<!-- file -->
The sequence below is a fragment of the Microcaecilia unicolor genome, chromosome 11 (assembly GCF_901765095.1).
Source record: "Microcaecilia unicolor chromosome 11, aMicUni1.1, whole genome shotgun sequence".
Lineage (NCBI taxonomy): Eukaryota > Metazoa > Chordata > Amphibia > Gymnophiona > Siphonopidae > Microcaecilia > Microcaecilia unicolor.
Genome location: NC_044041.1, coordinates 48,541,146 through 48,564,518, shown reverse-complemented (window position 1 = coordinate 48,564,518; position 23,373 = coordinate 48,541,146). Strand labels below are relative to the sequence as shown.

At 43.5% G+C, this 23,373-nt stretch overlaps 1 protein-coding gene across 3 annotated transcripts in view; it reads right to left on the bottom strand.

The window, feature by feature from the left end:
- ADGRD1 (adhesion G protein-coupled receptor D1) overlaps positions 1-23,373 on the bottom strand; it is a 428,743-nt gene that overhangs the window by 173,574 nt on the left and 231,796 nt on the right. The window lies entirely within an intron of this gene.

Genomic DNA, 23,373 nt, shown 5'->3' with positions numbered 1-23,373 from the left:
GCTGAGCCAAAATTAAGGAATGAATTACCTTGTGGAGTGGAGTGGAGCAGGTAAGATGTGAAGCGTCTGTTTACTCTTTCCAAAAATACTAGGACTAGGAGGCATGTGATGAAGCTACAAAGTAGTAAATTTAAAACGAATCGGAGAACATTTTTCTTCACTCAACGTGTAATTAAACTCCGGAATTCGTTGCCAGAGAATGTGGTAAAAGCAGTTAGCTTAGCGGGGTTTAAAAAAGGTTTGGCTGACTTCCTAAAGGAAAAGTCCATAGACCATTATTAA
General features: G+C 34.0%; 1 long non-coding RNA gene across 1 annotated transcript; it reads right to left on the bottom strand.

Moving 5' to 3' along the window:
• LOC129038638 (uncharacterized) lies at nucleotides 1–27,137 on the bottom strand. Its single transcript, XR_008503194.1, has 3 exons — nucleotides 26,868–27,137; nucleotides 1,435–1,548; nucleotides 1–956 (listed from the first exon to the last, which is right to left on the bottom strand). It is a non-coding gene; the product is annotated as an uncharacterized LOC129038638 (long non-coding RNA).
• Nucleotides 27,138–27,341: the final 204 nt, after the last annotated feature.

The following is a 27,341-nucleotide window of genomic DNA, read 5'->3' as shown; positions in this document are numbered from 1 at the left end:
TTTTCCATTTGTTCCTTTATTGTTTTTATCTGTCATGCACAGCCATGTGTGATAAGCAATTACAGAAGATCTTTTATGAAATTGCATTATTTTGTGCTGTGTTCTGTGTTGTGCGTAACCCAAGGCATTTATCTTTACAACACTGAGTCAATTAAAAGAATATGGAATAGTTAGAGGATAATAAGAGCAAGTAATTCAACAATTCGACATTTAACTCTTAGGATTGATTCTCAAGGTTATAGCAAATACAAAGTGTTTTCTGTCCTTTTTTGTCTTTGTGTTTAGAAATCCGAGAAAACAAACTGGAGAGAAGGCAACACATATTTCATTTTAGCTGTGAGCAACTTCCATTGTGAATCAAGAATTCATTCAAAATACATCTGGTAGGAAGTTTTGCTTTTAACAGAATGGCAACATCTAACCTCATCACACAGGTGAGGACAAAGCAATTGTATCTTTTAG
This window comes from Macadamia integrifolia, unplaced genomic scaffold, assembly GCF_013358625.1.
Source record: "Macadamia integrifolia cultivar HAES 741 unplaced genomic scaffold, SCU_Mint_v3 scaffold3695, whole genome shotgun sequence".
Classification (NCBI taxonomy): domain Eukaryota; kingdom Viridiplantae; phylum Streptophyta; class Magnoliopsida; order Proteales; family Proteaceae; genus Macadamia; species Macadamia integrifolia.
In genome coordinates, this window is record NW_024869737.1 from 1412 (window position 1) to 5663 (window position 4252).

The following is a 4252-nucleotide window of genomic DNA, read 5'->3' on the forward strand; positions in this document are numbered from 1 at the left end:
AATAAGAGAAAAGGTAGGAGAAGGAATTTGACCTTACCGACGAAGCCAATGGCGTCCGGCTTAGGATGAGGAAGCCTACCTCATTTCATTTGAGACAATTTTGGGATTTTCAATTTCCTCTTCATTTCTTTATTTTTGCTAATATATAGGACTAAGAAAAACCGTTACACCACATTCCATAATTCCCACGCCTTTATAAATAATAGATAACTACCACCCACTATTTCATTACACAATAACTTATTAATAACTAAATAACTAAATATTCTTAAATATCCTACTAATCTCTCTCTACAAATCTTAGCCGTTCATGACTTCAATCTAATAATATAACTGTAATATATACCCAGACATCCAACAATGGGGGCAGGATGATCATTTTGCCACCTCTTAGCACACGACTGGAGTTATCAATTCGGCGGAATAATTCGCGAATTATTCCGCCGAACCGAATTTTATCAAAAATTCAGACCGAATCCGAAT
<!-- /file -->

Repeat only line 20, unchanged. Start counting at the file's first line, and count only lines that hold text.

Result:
The following is a 4252-nucleotide window of genomic DNA, read 5'->3' on the forward strand; positions in this document are numbered from 1 at the left end: